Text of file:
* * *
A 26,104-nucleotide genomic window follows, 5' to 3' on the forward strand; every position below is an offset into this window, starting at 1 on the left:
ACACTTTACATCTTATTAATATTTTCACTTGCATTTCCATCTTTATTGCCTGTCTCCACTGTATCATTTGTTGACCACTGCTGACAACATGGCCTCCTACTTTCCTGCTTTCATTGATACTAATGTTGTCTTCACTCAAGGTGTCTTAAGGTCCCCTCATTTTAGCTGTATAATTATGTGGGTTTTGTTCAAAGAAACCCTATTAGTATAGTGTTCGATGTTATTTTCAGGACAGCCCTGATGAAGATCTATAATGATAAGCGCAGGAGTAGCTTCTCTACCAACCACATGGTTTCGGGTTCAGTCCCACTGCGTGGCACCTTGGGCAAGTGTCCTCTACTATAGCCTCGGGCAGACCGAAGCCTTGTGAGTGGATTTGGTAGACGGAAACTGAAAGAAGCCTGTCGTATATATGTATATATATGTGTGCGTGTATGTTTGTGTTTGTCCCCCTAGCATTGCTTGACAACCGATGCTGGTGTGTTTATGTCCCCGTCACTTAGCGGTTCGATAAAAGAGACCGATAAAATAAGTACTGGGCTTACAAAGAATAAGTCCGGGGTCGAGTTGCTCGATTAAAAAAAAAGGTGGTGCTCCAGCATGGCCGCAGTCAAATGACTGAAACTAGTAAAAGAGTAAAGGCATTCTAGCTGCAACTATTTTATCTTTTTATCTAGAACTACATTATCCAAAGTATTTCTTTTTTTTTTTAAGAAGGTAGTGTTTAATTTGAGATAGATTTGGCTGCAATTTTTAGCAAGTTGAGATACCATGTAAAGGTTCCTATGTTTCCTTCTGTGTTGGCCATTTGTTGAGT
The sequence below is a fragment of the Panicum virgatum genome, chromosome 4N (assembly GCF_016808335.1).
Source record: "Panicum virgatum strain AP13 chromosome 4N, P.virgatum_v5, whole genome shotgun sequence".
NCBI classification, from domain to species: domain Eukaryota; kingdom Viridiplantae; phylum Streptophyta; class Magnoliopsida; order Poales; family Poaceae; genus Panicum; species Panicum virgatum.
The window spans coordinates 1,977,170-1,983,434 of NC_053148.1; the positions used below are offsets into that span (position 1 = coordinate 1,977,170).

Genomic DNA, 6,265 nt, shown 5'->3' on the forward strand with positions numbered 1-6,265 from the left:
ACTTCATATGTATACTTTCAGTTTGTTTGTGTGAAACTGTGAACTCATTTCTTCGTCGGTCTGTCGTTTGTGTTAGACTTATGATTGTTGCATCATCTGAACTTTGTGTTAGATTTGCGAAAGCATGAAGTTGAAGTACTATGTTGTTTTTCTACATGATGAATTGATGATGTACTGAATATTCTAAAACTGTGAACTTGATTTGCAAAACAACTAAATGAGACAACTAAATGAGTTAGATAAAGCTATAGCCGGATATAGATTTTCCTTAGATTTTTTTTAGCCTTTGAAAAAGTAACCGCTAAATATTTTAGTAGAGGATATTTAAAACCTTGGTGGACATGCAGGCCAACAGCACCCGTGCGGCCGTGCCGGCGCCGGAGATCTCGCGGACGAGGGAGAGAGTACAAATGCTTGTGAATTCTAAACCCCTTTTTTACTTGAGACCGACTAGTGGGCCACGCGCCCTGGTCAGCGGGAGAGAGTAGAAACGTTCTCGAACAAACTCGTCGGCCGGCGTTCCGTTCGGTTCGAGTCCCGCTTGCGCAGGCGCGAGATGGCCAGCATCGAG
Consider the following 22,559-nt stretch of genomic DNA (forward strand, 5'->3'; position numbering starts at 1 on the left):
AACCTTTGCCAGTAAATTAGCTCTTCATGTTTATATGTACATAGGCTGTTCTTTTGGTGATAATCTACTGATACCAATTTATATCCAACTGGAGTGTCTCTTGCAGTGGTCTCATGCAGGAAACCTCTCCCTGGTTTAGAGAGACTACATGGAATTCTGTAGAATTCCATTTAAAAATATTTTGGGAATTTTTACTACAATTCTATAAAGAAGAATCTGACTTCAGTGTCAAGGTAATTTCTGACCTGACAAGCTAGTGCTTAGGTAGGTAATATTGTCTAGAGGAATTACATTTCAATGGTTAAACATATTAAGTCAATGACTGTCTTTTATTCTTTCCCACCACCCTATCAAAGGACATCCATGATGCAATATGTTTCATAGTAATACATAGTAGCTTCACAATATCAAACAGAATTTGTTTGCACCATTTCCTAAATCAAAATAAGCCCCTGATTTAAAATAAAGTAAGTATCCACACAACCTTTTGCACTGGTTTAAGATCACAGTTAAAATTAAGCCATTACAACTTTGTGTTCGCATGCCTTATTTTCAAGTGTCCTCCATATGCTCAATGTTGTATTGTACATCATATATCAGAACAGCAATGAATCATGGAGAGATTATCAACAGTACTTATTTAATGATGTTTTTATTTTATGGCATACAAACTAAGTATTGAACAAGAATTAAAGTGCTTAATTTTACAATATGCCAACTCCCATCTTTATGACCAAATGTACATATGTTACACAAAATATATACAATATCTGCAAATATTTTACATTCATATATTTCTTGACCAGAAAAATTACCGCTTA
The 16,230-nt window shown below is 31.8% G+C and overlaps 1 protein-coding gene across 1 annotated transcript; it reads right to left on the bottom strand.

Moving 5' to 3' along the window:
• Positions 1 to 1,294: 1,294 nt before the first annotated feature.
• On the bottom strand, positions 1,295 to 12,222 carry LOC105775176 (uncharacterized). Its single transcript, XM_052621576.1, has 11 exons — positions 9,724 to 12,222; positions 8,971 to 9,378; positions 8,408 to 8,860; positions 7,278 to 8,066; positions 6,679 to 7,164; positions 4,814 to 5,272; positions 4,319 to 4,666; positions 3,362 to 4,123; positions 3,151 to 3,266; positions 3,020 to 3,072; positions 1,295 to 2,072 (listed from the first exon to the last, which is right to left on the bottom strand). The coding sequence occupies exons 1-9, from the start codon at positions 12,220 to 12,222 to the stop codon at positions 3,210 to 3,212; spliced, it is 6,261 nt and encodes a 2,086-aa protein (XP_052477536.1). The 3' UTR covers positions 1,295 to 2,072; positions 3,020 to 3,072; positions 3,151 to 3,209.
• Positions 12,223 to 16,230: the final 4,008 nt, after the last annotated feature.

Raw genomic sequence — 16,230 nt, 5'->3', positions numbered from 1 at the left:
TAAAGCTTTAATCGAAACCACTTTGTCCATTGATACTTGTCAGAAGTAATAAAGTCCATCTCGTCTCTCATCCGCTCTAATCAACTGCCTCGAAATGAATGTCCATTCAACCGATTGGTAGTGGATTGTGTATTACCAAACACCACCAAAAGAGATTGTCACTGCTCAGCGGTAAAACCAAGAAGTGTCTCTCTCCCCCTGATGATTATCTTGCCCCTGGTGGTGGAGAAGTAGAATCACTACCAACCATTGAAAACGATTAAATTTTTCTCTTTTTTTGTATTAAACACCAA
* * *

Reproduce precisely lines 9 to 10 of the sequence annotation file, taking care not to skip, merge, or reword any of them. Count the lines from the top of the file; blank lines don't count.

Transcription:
Consider the following 22,559-nt stretch of genomic DNA (forward strand, 5'->3'; position numbering starts at 1 on the left):
AACCTTTGCCAGTAAATTAGCTCTTCATGTTTATATGTACATAGGCTGTTCTTTTGGTGATAATCTACTGATACCAATTTATATCCAACTGGAGTGTCTCTTGCAGTGGTCTCATGCAGGAAACCTCTCCCTGGTTTAGAGAGACTACATGGAATTCTGTAGAATTCCATTTAAAAATATTTTGGGAATTTTTACTACAATTCTATAAAGAAGAATCTGACTTCAGTGTCAAGGTAATTTCTGACCTGACAAGCTAGTGCTTAGGTAGGTAATATTGTCTAGAGGAATTACATTTCAATGGTTAAACATATTAAGTCAATGACTGTCTTTTATTCTTTCCCACCACCCTATCAAAGGACATCCATGATGCAATATGTTTCATAGTAATACATAGTAGCTTCACAATATCAAACAGAATTTGTTTGCACCATTTCCTAAATCAAAATAAGCCCCTGATTTAAAATAAAGTAAGTATCCACACAACCTTTTGCACTGGTTTAAGATCACAGTTAAAATTAAGCCATTACAACTTTGTGTTCGCATGCCTTATTTTCAAGTGTCCTCCATATGCTCAATGTTGTATTGTACATCATATATCAGAACAGCAATGAATCATGGAGAGATTATCAACAGTACTTATTTAATGATGTTTTTATTTTATGGCATACAAACTAAGTATTGAACAAGAATTAAAGTGCTTAATTTTACAATATGCCAACTCCCATCTTTATGACCAAATGTACATATGTTACACAAAATATATACAATATCTGCAAATATTTTACATTCATATATTTCTTGACCAGAAAAATTACCGCTTA